Fetid Zombie: Mark Riddick Interview11th November 2016 1 By Fraser
A legend in the metal scene as a whole, and a hero for the underground, the brilliant Mark Riddick was kind enough to take some time to chat to me about his illustrative career and his new Fetid Zombie album, Epicedia. Epicedia is without a doubt one of the best albums of this year.
All About The Rock: Hey Mark, cheers for taking the time to chat today! I hope you’re doing well?
Mark Riddick: Thank you for the opportunity to be featured in your webzine. All is well on my side, just extremely busy with various things as usual.
AATR: We’re getting closer to the release of Epicedia. Are you excited for the album to be released?
Riddick: Yes, the CDs just arrived to me from Transcending Obscurity this past weekend and I’m very happy with the way everything turned out. It’s nice to finally have some strong record label support. Kunal, the owner of Transcending Obscurity, has done a great job promoting, distributing, and publishing the album. Kunal is a hard worker and sincerely cares about his role in the metal scene, his attitude and approach to what he does is commendable.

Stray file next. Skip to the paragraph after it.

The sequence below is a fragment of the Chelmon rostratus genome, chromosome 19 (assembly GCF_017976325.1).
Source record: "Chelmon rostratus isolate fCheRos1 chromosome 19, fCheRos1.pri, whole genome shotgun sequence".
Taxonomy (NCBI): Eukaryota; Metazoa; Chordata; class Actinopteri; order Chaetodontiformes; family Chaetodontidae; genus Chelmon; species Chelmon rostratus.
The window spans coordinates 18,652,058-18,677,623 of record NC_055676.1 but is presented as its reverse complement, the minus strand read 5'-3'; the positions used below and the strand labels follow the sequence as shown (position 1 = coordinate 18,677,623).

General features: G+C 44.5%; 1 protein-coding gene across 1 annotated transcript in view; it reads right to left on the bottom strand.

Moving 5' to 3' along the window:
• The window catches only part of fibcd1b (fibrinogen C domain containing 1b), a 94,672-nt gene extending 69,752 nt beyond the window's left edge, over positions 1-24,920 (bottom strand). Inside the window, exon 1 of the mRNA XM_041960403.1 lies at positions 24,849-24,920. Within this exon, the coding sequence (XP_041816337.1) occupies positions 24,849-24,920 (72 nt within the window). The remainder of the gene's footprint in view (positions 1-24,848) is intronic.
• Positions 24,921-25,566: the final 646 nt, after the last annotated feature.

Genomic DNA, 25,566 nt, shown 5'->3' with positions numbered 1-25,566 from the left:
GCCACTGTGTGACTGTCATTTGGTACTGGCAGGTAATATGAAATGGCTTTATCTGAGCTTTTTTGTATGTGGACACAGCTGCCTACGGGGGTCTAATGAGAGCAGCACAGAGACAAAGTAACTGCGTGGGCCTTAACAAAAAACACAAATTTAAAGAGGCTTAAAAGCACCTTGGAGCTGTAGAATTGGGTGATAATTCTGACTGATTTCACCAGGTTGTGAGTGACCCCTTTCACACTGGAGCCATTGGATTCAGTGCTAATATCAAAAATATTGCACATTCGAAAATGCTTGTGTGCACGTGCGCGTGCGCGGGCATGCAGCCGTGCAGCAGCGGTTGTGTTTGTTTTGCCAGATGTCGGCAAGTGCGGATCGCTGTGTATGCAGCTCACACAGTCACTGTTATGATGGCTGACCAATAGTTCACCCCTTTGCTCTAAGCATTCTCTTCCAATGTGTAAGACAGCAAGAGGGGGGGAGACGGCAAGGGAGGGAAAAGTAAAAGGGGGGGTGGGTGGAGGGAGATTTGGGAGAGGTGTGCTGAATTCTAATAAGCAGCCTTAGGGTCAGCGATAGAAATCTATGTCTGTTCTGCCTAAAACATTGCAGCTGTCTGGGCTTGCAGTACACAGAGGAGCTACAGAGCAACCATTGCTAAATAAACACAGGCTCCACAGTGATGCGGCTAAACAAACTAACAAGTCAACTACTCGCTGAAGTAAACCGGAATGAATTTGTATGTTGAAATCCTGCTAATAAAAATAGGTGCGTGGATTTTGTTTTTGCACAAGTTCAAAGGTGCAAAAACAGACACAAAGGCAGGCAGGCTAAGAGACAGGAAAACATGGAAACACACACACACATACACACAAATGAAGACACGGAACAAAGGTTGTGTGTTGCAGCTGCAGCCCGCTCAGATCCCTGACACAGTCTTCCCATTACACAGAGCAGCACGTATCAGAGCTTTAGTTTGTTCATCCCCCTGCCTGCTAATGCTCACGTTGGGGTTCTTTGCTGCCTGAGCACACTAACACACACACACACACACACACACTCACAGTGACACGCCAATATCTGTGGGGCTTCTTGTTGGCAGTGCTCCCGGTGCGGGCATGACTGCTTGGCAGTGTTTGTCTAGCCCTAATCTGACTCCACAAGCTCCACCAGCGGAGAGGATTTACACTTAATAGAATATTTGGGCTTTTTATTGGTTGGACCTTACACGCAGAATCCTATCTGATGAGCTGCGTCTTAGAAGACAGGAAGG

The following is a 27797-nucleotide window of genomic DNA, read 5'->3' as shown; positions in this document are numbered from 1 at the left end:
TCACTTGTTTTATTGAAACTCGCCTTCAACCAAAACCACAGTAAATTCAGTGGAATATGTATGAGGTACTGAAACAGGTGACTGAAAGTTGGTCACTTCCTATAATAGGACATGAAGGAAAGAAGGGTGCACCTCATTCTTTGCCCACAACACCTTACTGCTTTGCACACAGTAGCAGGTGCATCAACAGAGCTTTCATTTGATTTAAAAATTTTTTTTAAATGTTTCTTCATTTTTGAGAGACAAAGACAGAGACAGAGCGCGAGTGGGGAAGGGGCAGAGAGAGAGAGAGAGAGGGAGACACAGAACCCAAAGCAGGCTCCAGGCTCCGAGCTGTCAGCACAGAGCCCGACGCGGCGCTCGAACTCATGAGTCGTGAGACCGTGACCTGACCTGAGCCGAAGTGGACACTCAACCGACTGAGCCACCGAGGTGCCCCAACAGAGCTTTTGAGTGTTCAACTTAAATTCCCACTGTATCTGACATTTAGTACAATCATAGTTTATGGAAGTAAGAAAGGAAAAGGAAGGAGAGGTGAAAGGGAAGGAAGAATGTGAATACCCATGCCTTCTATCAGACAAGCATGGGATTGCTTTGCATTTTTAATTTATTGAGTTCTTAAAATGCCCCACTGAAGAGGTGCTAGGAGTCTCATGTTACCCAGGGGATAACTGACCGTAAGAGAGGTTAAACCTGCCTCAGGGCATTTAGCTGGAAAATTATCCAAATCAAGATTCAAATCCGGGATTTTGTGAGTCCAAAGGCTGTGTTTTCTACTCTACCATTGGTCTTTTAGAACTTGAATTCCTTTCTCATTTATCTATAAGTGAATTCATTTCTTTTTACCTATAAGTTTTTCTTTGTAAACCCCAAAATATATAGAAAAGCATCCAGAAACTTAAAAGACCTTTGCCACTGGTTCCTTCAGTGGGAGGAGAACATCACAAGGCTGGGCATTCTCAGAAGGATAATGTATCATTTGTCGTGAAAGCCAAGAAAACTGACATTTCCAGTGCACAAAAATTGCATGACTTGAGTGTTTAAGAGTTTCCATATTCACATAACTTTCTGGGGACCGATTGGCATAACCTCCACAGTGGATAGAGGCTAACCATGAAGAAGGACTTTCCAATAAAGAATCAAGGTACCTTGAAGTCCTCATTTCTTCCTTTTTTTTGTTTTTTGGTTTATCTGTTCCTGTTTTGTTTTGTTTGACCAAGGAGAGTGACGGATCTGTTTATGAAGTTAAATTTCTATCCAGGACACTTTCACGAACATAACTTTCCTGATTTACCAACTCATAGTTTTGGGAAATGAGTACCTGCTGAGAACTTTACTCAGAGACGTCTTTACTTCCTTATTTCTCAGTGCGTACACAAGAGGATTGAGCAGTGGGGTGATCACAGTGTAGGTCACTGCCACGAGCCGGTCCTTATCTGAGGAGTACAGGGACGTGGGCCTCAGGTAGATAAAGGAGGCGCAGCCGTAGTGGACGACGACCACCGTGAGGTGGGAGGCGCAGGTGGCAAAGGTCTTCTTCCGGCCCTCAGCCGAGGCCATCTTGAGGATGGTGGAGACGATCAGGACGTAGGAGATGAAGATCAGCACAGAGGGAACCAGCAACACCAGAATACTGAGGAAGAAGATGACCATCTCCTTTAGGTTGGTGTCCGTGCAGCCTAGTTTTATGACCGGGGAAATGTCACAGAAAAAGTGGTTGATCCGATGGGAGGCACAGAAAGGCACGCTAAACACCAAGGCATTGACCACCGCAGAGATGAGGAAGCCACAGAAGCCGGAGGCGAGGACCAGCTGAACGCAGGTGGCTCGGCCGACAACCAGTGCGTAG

AATR: Epicedia is pretty unique compared to the rest of your albums in its structure. Can you tell us about the writing and recording process for the album?
Riddick: I certainly took a new direction on this album as the songs are lengthier and draw on a broader range of styles. I’ve spent more time editing and honing each song more so than any previous Fetid Zombie recording. The album was written and recorded during the past year between other split releases, etc. I also worked closely with Josh Fleischer, from local black metal band Svierg, to assist on some of the song-writing. His talent, along with all of the other guest musicians who participated helped to bring the album to fruition. I’m beginning to see myself more as a composer, relying on assistance from other musicians, to help see my vision through. It’s rewarding to witness everything come together essentially as I had planned it.